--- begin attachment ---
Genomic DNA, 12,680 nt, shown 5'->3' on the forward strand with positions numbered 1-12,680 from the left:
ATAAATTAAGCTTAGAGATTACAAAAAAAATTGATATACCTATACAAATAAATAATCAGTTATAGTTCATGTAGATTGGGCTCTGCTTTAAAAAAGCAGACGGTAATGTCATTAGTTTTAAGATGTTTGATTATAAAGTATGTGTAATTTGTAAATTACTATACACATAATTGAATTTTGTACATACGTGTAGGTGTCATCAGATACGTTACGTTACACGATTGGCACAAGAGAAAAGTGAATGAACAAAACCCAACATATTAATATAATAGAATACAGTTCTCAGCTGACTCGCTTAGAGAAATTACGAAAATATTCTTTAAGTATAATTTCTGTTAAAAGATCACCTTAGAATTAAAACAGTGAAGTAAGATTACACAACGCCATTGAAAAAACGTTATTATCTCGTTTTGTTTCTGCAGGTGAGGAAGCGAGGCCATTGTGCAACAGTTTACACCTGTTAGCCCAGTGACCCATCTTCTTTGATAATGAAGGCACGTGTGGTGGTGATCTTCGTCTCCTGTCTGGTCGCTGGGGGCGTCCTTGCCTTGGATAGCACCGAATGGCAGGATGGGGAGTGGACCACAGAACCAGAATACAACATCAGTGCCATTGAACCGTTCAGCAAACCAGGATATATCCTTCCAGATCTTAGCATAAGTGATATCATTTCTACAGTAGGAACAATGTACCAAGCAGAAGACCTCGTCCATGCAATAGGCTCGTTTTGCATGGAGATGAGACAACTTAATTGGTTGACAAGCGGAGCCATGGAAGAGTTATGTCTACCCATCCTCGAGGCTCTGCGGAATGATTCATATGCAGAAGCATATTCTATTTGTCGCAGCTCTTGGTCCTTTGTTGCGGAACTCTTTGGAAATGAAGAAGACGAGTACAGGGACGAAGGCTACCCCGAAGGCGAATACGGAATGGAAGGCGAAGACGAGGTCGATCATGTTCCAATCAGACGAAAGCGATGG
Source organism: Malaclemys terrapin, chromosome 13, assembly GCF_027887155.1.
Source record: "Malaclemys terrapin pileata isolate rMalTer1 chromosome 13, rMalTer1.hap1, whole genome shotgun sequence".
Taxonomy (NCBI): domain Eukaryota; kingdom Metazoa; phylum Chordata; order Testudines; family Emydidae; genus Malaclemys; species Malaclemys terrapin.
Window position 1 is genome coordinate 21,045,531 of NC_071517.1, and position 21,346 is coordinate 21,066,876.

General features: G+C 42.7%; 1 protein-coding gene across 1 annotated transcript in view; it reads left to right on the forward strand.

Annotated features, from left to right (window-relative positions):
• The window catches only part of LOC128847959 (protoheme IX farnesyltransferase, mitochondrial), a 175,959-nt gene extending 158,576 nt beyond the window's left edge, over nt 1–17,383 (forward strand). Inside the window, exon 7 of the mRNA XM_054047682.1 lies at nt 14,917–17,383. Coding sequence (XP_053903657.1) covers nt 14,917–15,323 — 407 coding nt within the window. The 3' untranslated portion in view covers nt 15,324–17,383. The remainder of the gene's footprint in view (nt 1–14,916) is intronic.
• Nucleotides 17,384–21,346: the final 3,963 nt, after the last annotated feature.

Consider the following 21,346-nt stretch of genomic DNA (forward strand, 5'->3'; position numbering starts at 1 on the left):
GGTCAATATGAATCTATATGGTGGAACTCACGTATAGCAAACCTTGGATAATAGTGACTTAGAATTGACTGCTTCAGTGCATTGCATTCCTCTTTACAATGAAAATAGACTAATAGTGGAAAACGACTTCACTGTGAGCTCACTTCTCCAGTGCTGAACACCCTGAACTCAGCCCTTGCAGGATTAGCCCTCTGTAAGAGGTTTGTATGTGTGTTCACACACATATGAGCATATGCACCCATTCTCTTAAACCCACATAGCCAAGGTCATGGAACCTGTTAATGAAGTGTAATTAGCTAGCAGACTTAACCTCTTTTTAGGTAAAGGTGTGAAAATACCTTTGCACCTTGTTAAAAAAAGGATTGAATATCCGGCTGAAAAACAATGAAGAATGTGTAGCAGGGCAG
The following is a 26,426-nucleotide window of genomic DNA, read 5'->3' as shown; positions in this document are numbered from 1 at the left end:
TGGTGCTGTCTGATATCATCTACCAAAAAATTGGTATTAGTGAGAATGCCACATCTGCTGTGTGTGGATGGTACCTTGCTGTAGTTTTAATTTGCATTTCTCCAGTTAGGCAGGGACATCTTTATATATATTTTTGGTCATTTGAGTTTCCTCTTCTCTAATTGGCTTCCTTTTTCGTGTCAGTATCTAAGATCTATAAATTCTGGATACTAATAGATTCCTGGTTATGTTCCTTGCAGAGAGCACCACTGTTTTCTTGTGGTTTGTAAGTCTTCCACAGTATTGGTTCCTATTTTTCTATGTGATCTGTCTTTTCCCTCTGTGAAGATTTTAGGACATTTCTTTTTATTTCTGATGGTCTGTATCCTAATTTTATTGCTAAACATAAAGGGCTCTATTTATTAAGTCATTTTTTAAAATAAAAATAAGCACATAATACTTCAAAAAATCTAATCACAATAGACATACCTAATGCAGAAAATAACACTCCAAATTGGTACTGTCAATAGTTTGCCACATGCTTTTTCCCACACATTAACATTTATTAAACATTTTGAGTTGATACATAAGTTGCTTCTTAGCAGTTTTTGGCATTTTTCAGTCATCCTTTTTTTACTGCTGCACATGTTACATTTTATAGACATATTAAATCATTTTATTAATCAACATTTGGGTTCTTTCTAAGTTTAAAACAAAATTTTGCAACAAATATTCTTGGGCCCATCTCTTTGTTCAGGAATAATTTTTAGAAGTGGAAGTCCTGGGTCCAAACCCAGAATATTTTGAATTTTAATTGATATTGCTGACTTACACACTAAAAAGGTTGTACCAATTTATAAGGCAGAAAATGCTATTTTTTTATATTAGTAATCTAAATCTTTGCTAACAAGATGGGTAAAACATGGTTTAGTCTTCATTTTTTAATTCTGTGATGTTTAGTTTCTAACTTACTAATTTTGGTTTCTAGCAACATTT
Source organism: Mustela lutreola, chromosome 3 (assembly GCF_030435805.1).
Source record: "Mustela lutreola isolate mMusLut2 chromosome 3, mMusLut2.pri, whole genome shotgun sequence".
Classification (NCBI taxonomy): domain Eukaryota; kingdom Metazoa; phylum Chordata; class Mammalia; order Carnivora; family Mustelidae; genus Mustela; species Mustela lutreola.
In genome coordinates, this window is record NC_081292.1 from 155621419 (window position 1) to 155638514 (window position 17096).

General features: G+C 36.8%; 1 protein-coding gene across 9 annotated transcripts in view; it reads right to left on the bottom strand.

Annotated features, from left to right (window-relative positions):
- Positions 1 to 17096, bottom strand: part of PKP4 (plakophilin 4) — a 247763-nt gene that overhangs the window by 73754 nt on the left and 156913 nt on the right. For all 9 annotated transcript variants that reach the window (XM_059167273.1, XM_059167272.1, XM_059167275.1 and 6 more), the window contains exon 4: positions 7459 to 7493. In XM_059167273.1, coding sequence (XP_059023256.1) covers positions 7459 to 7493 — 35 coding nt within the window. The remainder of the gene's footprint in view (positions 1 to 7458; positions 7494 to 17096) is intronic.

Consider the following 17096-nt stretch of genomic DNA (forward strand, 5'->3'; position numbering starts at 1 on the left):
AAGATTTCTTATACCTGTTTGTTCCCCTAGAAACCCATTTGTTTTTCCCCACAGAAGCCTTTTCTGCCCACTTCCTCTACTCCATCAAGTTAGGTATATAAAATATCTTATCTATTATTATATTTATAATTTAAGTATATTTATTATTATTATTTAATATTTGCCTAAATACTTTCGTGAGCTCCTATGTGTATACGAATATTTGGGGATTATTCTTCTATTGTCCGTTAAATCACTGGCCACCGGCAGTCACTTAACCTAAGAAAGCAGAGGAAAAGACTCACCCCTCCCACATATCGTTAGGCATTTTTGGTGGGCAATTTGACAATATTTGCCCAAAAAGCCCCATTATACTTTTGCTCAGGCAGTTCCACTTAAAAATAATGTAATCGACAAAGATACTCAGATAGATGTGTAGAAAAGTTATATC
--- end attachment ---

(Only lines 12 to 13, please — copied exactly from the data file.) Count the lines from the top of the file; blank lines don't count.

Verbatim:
GGTCAATATGAATCTATATGGTGGAACTCACGTATAGCAAACCTTGGATAATAGTGACTTAGAATTGACTGCTTCAGTGCATTGCATTCCTCTTTACAATGAAAATAGACTAATAGTGGAAAACGACTTCACTGTGAGCTCACTTCTCCAGTGCTGAACACCCTGAACTCAGCCCTTGCAGGATTAGCCCTCTGTAAGAGGTTTGTATGTGTGTTCACACACATATGAGCATATGCACCCATTCTCTTAAACCCACATAGCCAAGGTCATGGAACCTGTTAATGAAGTGTAATTAGCTAGCAGACTTAACCTCTTTTTAGGTAAAGGTGTGAAAATACCTTTGCACCTTGTTAAAAAAAGGATTGAATATCCGGCTGAAAAACAATGAAGAATGTGTAGCAGGGCAG
The following is a 26,426-nucleotide window of genomic DNA, read 5'->3' as shown; positions in this document are numbered from 1 at the left end: